The zebrafish model is used to study the genetics of heart diseases. By forward genetic screening and reverse-genetics techniques in zebrafish we aim to identify novel genes that have important functions during vertebrate heart development and function and can contribute to cardiac diseases in humans.

Genetics of heart development

The circulatory system of vertebrates has various necessary functions throughout embryonic and adult life. A wide range of congenital and acquired human diseases are associated with pathological conditions in heart formation. Since the signalling mechanisms affected in these diseases are the same mechanisms that occur during embryonic heart development, their study is a subject of great interest and relevance. 

The zebrafish offers several distinct advantages as a genetic and embryological model system for these studies. Their external fertilization, rapid development and optical clarity makes them very suitable for studying important cellular processes during embryonic heart development such as cell migration, proliferation and differentiation. We use forward and reverse genetic tools to identify novel genes that are required for normal heart development. Furthermore we developed RNA Tomography as a new technique to obtain a high-resolution genome-wide 3D atlas of gene expression to identify genes with specific expression patterns.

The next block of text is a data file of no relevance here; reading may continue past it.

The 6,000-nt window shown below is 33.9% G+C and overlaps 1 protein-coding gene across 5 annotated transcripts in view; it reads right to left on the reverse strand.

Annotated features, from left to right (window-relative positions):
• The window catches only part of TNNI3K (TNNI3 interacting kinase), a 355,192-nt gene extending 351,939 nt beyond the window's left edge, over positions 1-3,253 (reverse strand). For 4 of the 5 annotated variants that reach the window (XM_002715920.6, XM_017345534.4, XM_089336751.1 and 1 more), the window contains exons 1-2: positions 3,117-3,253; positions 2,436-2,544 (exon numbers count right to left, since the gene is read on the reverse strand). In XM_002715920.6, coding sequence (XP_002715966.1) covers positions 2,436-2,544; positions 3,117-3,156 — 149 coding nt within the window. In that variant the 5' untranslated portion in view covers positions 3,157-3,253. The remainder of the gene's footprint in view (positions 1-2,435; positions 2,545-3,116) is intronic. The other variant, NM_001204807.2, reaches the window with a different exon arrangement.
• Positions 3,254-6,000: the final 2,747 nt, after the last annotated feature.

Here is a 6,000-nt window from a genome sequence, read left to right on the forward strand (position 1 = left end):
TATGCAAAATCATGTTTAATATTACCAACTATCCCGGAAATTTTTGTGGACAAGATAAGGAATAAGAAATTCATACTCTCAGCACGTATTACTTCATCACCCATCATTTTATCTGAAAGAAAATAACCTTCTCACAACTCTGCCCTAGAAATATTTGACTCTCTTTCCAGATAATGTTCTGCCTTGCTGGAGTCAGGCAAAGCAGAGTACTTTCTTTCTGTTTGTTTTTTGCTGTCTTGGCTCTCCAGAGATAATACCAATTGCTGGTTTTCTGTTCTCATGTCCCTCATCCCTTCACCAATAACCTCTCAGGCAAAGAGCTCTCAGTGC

Video illustrating the RNA tomography technique for 16 genes.

Video scrolls through the individual planes of reconstructed RNA tomography image along left-right axis.

Genetics of human heart diseases

Congenital heart defect (CHD) is the most common human birth defect and the leading cause of death in the first year of life. In the Netherlands , 1500 children with CHD are born every year. Although many patients born with a CHD have a positive family history, there are only a few cases in which the genetic defect causing the malformation has been identified. We are screening CHD patients for genetic variations and are testing the effect of novel variations on protein function in vitro and in vivo. Hopefully this will lead to a better understanding of what can cause human CHDs. In addition, we exploit GWAS and exome-sequencing data for cardiovasculare diseases to better understand the causes and mechanisms of the disease.